Need a good receipe for a 2 lb. pork tenderloin. Recipe can be for grilled or oven roasted or whatever.
I did one last night.
I don't think mine was 2 lbs though, maybe half that. I buy them in a cryopack that has two tenderloins, so I froze one and seasoned the other with a Cajun blend (that also contained Spanish smoked paprika), and extra seasoning salt. Rubbed that in really well.
I fried a couple of rashers of bacon in a cast iron frying pan and using the bacon fat, I seared the pork loin on all sides. When good and seared, I loosely covered it in aluminum foil and put into a preheated 375' oven for 15 minutes.
Then I turned off the oven and let it stand without opening the oven for another ten minutes.
(I put the bacon in our salad.)
Then I put the tenderloins on the cutting board and recovered with the foil while I made the pan sauce. A little flour to bond with the bacon fat and pan juices and then deglazed with tap water. Blended well and let reduce and we ate.
Sliced the loin and drizzled with the pan sauce, (but it was perfectly cooked, fork tender and juicy).
Served with a green salad, purple hull peas and fried okra.
I like to butterfly the loin and roll some raisins, walnuts and brown sugar up in it, wrap it in bacon and roast. Many variations can be made from this simple one to more complex. Served with a pan sauce it is wonderful.
I'm planning on doing one this week by just coating it with olive oil, salt, pepper and maybe a little garlic, browning it on all sides and then finishing it in the oven. Then I'm going to take some of the basil I still have in the garden and making a pesto to put over the slices. Yum! There are so many recipes out there though.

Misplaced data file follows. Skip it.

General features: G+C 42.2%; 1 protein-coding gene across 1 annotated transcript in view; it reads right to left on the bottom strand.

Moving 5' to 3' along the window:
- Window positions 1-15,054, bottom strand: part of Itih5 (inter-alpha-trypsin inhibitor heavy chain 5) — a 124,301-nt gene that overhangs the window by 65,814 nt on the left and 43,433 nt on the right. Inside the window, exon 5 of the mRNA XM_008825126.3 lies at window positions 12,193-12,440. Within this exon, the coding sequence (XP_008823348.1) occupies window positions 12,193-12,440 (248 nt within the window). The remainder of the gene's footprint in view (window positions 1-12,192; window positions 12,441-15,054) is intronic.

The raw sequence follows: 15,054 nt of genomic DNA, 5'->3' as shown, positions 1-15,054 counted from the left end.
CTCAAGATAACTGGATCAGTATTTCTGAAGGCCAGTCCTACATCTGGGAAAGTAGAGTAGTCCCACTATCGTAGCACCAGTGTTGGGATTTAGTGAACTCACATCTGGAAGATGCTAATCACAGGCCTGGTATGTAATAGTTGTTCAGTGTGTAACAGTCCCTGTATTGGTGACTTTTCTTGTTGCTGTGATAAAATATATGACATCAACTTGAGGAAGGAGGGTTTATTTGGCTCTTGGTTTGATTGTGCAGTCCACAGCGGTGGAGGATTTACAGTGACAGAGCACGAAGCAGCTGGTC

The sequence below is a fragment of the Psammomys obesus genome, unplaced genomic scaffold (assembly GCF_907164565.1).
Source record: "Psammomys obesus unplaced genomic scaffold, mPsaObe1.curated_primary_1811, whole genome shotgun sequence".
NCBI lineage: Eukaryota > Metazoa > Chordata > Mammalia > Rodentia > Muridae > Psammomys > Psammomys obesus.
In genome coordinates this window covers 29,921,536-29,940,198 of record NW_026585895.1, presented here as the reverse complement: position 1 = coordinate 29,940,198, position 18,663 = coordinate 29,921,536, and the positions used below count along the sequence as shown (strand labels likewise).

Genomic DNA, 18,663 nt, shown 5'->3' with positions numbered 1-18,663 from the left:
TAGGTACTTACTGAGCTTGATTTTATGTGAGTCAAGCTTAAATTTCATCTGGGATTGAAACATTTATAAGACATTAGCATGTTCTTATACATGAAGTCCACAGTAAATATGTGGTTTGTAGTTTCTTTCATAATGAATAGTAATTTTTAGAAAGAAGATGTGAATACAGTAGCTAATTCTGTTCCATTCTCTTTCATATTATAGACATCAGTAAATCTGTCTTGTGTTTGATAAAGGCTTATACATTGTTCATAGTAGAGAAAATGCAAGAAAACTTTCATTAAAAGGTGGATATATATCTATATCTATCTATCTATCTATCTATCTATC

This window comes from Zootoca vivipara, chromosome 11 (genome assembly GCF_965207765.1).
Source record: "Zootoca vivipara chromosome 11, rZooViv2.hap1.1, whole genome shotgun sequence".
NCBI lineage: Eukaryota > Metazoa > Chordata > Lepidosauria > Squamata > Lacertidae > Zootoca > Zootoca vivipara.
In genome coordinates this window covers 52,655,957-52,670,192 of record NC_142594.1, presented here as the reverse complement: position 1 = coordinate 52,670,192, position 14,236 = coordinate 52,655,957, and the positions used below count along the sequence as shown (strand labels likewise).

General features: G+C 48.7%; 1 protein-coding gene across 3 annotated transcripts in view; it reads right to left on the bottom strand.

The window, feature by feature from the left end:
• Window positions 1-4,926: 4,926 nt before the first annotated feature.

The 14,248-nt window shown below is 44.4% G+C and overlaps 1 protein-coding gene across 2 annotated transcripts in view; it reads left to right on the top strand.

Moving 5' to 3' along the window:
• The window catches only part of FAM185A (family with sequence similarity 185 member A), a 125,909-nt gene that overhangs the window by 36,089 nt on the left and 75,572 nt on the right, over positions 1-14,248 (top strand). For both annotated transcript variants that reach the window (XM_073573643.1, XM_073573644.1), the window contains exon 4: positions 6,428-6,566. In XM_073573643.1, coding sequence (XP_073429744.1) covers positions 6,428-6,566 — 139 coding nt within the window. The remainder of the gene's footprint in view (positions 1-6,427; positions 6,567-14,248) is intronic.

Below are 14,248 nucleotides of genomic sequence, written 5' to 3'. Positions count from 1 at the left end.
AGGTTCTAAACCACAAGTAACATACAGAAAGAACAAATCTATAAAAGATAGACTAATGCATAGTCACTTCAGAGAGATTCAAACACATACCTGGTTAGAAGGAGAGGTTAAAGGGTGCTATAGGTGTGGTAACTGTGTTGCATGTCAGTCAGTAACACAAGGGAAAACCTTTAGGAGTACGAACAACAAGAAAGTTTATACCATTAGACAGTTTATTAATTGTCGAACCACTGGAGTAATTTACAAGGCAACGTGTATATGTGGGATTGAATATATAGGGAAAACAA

Last time I marinated in a wasabi, ginger and lime dressing. I always cook it the same way - brown the sides and finish in the oven. While the meat rests, make a pan sauce with the drippings. (Unless I'm doing a completely separate sauce i.e. the pesto).
First, it is likely that the package you bought contains two tenderloins - they are usually not more than a pound each.
Cook's Country has a good technique for more even roasting of this unevenly-shaped cut. Butterfly the two tenderloins, leaving at least 1/4" attached. Turn them heat to tail so the thin end of one aligns with the thick end of the other. Place whatever seasoning paste or stuffing you want onto both of the tenderloins, then fold then lengthwise and overlap so they form two interlocking "U"s. Then tie and roast. The fact that this is a thicker piece of meat means you get a browner exterior than if roasting separately. Still, IMO it wouldn't hurt to lay a strip or two of bacon over the roast, since tenderloin lacks a fat cap.
If doing them separately, a sear with 15 min in a 375 oven is the way to go if you want it whole, but medallions help you compensate for the uneven shape. Either way, my favorite marinade is soy sauce, apple cider, garlic powder, dried summer savory, and mustard powder. Anywhere from a couple of hours to a couple of days, dry the meat before searing.